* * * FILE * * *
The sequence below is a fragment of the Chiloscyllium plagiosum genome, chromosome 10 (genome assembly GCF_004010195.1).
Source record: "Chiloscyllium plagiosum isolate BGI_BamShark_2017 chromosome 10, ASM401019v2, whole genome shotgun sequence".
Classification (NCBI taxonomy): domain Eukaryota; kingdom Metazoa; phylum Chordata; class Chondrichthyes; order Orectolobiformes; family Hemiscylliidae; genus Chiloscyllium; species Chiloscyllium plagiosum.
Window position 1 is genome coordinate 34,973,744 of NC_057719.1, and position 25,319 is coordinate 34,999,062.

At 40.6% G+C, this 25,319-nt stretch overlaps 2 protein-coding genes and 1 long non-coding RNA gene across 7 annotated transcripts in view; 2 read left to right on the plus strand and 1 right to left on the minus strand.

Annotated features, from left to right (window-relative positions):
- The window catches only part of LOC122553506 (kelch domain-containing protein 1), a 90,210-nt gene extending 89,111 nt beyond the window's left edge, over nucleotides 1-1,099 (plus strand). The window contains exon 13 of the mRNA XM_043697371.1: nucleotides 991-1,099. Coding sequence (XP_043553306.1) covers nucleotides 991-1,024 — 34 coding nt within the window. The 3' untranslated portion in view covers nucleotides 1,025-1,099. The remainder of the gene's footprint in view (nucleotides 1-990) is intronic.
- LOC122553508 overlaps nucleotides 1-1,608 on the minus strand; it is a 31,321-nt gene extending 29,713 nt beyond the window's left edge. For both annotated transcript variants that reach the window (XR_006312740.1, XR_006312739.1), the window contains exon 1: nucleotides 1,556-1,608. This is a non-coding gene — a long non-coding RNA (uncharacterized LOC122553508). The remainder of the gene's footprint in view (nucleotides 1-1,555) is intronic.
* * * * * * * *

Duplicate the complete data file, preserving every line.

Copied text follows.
The sequence below is a fragment of the Chiloscyllium plagiosum genome, chromosome 10 (genome assembly GCF_004010195.1).
Source record: "Chiloscyllium plagiosum isolate BGI_BamShark_2017 chromosome 10, ASM401019v2, whole genome shotgun sequence".
Classification (NCBI taxonomy): domain Eukaryota; kingdom Metazoa; phylum Chordata; class Chondrichthyes; order Orectolobiformes; family Hemiscylliidae; genus Chiloscyllium; species Chiloscyllium plagiosum.
Window position 1 is genome coordinate 34,973,744 of NC_057719.1, and position 25,319 is coordinate 34,999,062.

At 40.6% G+C, this 25,319-nt stretch overlaps 2 protein-coding genes and 1 long non-coding RNA gene across 7 annotated transcripts in view; 2 read left to right on the plus strand and 1 right to left on the minus strand.

Annotated features, from left to right (window-relative positions):
- The window catches only part of LOC122553506 (kelch domain-containing protein 1), a 90,210-nt gene extending 89,111 nt beyond the window's left edge, over nucleotides 1-1,099 (plus strand). The window contains exon 13 of the mRNA XM_043697371.1: nucleotides 991-1,099. Coding sequence (XP_043553306.1) covers nucleotides 991-1,024 — 34 coding nt within the window. The 3' untranslated portion in view covers nucleotides 1,025-1,099. The remainder of the gene's footprint in view (nucleotides 1-990) is intronic.
- LOC122553508 overlaps nucleotides 1-1,608 on the minus strand; it is a 31,321-nt gene extending 29,713 nt beyond the window's left edge. For both annotated transcript variants that reach the window (XR_006312740.1, XR_006312739.1), the window contains exon 1: nucleotides 1,556-1,608. This is a non-coding gene — a long non-coding RNA (uncharacterized LOC122553508). The remainder of the gene's footprint in view (nucleotides 1-1,555) is intronic.